Fed building 2

As widely expected, the Federal Reserve announced its decision to raise the benchmark interest rate on Wednesday during its last meeting of the year. This is the third such raise in 2017 and the agency projects three hikes in the coming year as well. 

With a vote of 7-2, the benchmark lending rate was increased by a quarter percentage point to a range between 1.25 percent and 1.5 percent. However, as has been the case for the past several years of raises, the mortgage interest rates have not increased dramatically as a result. As of this writing, they are still hovering around 4 percent.

Multiple factors affect mortgage interest rates. The economy, the Fed, markets, and inflation all have some influence. But yields on U.S. Treasury notes are a key influencer and have kept mortgage interest rates in the neighborhood of their lowest rates in 2012.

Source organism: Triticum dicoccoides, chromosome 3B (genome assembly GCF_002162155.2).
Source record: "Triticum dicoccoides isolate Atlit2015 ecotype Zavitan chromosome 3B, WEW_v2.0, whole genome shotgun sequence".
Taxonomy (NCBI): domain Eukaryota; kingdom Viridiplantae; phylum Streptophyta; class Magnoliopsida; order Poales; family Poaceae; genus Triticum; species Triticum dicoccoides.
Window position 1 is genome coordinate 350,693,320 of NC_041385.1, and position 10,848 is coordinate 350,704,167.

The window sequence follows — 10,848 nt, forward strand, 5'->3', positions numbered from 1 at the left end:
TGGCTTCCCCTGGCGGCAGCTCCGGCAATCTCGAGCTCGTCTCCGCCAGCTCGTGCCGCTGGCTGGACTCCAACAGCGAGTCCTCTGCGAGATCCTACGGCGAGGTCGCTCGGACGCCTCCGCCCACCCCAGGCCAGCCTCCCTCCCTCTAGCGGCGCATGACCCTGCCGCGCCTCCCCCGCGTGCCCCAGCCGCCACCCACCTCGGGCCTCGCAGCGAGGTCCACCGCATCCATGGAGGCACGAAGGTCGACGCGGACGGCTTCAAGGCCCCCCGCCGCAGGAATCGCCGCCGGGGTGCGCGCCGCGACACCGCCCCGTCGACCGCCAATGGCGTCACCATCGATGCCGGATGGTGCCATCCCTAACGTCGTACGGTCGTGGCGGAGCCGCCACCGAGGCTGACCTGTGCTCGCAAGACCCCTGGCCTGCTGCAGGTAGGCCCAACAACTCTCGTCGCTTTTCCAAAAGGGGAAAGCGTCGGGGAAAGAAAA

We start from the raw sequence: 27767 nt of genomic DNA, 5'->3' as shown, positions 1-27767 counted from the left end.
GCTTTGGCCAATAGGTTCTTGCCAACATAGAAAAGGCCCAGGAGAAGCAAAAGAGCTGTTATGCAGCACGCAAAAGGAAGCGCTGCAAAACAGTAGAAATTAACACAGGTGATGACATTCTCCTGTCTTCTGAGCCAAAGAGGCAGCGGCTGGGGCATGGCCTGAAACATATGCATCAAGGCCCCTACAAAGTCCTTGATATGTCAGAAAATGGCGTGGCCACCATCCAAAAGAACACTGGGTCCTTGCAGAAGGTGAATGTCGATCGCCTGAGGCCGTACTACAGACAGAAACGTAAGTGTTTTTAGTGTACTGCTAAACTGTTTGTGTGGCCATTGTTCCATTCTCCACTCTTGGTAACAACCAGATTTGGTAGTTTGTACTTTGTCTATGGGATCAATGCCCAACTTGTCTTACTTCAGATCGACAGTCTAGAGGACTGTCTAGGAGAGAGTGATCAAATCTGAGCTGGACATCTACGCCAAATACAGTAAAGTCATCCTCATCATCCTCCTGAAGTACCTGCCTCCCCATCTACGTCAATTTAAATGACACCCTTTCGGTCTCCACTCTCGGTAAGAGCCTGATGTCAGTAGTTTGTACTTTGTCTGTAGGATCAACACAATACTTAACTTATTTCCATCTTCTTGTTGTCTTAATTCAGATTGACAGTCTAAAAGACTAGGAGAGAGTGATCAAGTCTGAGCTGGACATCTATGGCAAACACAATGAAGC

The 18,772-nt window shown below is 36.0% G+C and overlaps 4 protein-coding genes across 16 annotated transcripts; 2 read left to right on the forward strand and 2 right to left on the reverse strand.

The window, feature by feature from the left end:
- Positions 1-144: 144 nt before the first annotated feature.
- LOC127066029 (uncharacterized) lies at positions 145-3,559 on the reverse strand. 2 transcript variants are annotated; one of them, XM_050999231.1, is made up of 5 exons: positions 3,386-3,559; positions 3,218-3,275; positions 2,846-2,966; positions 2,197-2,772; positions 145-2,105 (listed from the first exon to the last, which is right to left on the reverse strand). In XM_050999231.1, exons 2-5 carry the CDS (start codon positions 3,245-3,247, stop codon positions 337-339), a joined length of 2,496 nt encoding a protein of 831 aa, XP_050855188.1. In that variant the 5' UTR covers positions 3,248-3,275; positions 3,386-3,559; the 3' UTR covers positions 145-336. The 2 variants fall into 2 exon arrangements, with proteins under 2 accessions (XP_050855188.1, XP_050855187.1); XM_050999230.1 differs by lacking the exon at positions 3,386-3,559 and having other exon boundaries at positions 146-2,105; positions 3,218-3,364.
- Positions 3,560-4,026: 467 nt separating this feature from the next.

As one adage says, “Mortgage rates rise and fall on the future, not on the present.”

Issues such as inflation and major economic upheaval are likely to have the most effect on mortgage rates.

At this point last year, the 30-year mortgage rates had just passed 4 percent, after the election. Many analysts predicted rates would be in the mid-4s or even 5-percent range by now, but that has not transpired, as referenced by the published mortgage rates referenced above.

As 2017 progressed, rates actually dropped at times, and have settled about where they were last December.

In addition to the benchmark rate increase, there have also been recent increases to the maximum conforming loan limits for Fannie Mae and Freddie Mac and the FHA nationwide forward mortgage limits for 3,000 U.S. counties as well. 

Published Dec. 14, 2017


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